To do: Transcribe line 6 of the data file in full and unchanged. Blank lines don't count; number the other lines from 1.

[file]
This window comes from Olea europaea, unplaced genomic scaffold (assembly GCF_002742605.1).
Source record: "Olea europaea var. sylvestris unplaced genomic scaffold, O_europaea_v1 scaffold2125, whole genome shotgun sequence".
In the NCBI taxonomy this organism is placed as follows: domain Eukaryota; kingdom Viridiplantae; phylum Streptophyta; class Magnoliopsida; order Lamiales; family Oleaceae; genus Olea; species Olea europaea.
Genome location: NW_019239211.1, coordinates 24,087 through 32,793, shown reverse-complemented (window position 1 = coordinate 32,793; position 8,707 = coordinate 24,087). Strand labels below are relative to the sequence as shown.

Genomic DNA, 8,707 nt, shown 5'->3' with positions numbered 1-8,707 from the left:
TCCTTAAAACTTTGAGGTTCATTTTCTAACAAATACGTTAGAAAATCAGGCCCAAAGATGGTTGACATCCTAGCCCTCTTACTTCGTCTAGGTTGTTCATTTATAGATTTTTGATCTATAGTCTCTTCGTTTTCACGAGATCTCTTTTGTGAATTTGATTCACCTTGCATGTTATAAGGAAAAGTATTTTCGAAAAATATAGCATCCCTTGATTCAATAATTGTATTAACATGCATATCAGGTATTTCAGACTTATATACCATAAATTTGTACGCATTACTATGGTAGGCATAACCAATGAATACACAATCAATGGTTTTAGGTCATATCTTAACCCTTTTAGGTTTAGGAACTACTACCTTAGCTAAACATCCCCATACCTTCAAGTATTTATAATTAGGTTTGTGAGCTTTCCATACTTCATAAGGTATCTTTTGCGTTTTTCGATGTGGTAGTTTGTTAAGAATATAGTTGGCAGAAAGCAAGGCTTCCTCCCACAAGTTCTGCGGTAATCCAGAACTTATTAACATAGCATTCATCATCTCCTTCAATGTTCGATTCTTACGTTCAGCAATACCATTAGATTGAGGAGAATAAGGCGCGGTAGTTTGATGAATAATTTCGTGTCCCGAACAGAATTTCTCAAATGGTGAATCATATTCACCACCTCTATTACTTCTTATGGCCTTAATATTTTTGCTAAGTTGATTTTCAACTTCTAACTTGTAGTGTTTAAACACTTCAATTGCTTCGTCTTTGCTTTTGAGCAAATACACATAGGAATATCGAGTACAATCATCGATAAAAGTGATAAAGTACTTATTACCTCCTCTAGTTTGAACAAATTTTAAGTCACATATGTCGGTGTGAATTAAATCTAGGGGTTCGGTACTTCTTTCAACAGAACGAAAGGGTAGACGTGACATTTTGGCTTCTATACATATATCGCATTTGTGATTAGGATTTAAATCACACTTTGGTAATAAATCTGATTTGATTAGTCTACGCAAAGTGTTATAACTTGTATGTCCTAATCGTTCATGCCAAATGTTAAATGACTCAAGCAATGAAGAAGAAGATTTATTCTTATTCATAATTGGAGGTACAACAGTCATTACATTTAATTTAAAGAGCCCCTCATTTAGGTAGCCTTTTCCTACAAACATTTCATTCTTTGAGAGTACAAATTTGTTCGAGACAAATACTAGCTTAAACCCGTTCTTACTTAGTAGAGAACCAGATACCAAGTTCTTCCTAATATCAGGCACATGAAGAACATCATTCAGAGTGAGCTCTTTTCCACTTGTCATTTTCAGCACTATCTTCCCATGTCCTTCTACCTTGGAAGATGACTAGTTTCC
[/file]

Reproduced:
TCCTTAAAACTTTGAGGTTCATTTTCTAACAAATACGTTAGAAAATCAGGCCCAAAGATGGTTGACATCCTAGCCCTCTTACTTCGTCTAGGTTGTTCATTTATAGATTTTTGATCTATAGTCTCTTCGTTTTCACGAGATCTCTTTTGTGAATTTGATTCACCTTGCATGTTATAAGGAAAAGTATTTTCGAAAAATATAGCATCCCTTGATTCAATAATTGTATTAACATGCATATCAGGTATTTCAGACTTATATACCATAAATTTGTACGCATTACTATGGTAGGCATAACCAATGAATACACAATCAATGGTTTTAGGTCATATCTTAACCCTTTTAGGTTTAGGAACTACTACCTTAGCTAAACATCCCCATACCTTCAAGTATTTATAATTAGGTTTGTGAGCTTTCCATACTTCATAAGGTATCTTTTGCGTTTTTCGATGTGGTAGTTTGTTAAGAATATAGTTGGCAGAAAGCAAGGCTTCCTCCCACAAGTTCTGCGGTAATCCAGAACTTATTAACATAGCATTCATCATCTCCTTCAATGTTCGATTCTTACGTTCAGCAATACCATTAGATTGAGGAGAATAAGGCGCGGTAGTTTGATGAATAATTTCGTGTCCCGAACAGAATTTCTCAAATGGTGAATCATATTCACCACCTCTATTACTTCTTATGGCCTTAATATTTTTGCTAAGTTGATTTTCAACTTCTAACTTGTAGTGTTTAAACACTTCAATTGCTTCGTCTTTGCTTTTGAGCAAATACACATAGGAATATCGAGTACAATCATCGATAAAAGTGATAAAGTACTTATTACCTCCTCTAGTTTGAACAAATTTTAAGTCACATATGTCGGTGTGAATTAAATCTAGGGGTTCGGTACTTCTTTCAACAGAACGAAAGGGTAGACGTGACATTTTGGCTTCTATACATATATCGCATTTGTGATTAGGATTTAAATCACACTTTGGTAATAAATCTGATTTGATTAGTCTACGCAAAGTGTTATAACTTGTATGTCCTAATCGTTCATGCCAAATGTTAAATGACTCAAGCAATGAAGAAGAAGATTTATTCTTATTCATAATTGGAGGTACAACAGTCATTACATTTAATTTAAAGAGCCCCTCATTTAGGTAGCCTTTTCCTACAAACATTTCATTCTTTGAGAGTACAAATTTGTTCGAGACAAATACTAGCTTAAACCCGTTCTTACTTAGTAGAGAACCAGATACCAAGTTCTTCCTAATATCAGGCACATGAAGAACATCATTCAGAGTGAGCTCTTTTCCACTTGTCATTTTCAGCACTATCTTCCCATGTCCTTCTACCTTGGAAGATGACTAGTTTCC